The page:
You could even say you don’t even have to convert. St. John-Marie Vianney (the Curé d’Ars) says: “If you really asked him for conversion, it would be given to you.” There has to be this first, fundamental turning point in life. But after that point, the theme remains with us, so that there will be conversion within conversion within conversion. This may deter some, but one can also see it differently: The beauty of the Christian faith is that all are beginners – or rather, the classless company of those with whom God wants to do something. Even the saints are beginners – and not experts who have it all together. Saints, by the way, are just regular people trying to live as God wanted until their sainthood is officially established after death. When Teresa of Avila, the greatest mystic of the Church, died in Alma de Torres in 1581, she considered herself the greatest sinner in the world. Perhaps rightly so. She had seen so much light, experienced such a deep union with God. And when one then goes back to normal human life it weighs doubly heavily. So it is anything but a pious lip service when the Pope regularly goes to confession. For every Christian, every day starts from zero. There are no professionals who start at level 7. And those who think they have the hang of it and are finally at level 7 should see that they get back onto the field and start again at zero as quickly as possible. There are no tricks. Being a Christian is not a trick.

Have I missed the boat? Really?

Some people think of themselves, of their own life story, and say to themselves: It’s too late for me, I’ve ‘missed the boat’! They believe they have too much baggage with them, too much-lived life, to really jump on this bandwagon. Besides, they have their pride. They don’t want, as Heinrich Heine put it, “to crawl to the cross”. You have to say: There are absolutely no preconditions for getting on this particular boat, it’s not without consequences. You don’t have to get a special ticket that requires you to undergo a talent test or a body check beforehand. Anyone can get on board, even if they are in a mess or just feel a mess, have a lot of debt, cannot cope with their emotional world, live in unsettled relationships or have more questions than answers. You can be divorced for the third, fourth, or fifth time, you can be addicted to alcohol, drugs and the internet (or all at the same time), you can have been a believer before and have lost your faith in the crowd. It doesn’t matter. Becoming a Christian does not require a perfect life – according to the motto: First, I’ll get my life in order, then I can show myself to God. You would never become a Christian that way. Whose life is already perfect? It is the here and now that counts – this moment, no matter what may have been before. Erik Peterson once pointed out that Jesus is surrounded by people with illnesses and shortcomings as if he had somehow attracted them. Having weaknesses is, so to speak, the permanent ‘permit card’ for access to Jesus. He cannot do anything with people who have no weaknesses. He who has no darkness does not long for light. And longing is what matters. In YOUCAT 408 it says: “God loves us in every moment, in every ‘complicated’ situation, even in a state of sin. God helps us to seek the whole truth about love and to find ways to live more and more unambiguously and decisively.” Luke’s Gospel says that there is ” there will be more rejoicing in heaven over one sinner who repents than over ninety-nine righteous people who do not need to repent.” (Luke 15,7) I like to think of that in concrete terms. You take one tiny step toward God here – and there will be a great party in heaven! …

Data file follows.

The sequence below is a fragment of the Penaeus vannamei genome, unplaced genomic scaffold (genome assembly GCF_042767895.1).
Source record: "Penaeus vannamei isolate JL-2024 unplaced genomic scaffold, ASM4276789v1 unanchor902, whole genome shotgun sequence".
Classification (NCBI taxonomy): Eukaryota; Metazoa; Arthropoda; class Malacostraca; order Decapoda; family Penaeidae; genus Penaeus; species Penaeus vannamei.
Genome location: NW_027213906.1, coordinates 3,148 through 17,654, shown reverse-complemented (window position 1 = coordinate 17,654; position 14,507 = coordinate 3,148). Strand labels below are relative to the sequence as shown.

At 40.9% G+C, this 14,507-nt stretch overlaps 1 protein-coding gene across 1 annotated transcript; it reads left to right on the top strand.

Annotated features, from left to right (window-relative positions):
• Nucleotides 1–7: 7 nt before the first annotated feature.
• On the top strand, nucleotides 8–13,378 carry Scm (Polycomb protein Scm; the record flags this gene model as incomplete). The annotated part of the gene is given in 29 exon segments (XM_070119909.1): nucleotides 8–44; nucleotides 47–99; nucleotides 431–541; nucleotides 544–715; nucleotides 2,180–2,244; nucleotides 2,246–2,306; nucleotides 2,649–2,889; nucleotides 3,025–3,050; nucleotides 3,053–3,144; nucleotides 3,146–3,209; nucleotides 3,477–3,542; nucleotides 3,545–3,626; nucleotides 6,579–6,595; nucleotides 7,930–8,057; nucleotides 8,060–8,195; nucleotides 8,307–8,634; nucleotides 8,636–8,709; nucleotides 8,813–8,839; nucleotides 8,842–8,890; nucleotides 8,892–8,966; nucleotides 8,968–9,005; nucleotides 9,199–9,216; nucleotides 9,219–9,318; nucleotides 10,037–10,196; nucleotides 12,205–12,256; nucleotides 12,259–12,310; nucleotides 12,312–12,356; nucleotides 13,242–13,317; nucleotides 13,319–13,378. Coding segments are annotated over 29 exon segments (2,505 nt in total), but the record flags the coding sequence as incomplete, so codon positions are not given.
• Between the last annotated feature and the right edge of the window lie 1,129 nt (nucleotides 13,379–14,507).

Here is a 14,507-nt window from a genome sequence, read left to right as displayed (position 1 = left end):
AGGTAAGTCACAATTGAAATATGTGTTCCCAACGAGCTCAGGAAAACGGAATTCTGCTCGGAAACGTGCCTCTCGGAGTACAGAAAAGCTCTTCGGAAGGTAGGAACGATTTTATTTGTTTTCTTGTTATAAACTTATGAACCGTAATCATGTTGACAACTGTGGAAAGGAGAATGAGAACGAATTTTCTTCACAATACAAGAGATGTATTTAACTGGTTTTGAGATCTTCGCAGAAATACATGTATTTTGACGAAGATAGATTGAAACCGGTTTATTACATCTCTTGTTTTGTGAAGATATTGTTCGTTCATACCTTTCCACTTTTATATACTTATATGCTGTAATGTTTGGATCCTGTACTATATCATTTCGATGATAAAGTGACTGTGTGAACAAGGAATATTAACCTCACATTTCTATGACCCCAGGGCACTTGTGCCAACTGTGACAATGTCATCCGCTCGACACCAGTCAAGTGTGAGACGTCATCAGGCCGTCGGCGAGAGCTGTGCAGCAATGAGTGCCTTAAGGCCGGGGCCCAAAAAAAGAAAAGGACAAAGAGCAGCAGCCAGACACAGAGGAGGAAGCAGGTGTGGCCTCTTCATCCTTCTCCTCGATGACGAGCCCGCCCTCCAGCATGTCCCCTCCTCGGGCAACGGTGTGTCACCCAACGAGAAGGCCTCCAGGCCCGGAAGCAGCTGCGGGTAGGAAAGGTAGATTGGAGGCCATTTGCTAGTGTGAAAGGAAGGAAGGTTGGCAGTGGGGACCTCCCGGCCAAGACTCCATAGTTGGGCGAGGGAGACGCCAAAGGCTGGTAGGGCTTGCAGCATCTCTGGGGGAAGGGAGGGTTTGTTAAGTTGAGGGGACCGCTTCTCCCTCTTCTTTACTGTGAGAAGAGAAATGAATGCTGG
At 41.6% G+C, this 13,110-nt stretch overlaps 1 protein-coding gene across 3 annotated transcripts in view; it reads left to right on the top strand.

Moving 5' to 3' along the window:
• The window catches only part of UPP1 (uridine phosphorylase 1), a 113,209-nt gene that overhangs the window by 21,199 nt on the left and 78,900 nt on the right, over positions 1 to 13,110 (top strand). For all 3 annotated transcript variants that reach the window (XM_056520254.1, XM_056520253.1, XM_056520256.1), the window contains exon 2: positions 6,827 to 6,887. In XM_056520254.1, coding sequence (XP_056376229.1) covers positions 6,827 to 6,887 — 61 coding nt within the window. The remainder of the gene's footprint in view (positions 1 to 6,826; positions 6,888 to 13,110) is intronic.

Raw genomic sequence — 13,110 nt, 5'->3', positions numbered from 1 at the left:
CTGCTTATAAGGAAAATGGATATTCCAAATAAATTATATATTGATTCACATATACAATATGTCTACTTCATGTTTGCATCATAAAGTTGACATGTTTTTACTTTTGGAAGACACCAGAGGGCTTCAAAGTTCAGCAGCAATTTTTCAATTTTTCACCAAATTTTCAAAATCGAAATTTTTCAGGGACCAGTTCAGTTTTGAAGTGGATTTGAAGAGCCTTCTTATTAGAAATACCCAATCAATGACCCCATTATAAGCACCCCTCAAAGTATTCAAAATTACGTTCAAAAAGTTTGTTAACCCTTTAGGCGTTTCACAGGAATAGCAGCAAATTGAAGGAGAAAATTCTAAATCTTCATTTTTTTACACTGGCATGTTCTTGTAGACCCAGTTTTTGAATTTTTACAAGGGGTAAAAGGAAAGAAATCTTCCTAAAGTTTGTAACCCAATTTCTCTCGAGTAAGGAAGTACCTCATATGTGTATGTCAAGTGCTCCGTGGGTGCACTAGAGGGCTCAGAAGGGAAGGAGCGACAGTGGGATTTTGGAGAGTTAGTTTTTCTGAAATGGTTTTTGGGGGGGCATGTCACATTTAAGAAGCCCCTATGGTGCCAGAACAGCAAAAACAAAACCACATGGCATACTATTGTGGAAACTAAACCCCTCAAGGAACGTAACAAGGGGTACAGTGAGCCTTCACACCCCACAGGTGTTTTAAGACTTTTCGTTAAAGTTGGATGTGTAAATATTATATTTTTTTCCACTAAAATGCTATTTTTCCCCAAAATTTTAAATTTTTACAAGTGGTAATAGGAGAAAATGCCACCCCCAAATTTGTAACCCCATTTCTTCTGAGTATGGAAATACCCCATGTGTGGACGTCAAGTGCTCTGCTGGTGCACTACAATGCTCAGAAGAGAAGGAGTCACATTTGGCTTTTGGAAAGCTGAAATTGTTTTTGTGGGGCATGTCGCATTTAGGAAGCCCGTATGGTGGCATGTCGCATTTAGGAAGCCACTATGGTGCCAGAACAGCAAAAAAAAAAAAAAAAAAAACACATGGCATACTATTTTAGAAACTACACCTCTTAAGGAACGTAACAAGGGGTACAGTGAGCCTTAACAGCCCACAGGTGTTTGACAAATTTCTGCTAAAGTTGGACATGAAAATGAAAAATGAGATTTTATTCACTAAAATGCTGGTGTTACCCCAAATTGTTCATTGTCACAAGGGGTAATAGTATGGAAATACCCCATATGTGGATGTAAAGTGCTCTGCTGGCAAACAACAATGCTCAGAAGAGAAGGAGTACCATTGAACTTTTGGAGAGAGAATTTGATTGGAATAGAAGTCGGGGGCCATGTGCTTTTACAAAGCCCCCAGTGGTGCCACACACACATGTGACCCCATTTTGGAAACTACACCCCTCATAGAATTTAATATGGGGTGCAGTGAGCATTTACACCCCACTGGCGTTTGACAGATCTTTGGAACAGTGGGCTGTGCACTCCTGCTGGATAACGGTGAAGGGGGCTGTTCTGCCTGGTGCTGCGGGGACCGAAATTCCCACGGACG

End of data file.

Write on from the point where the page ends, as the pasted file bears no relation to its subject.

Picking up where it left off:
What you get out of it

Believe it or not, in order to convince skeptics before they died, I once compiled a list of all the earthly, tangible benefits years ago – as I experienced them. I still read the list with inner approval. Here it is: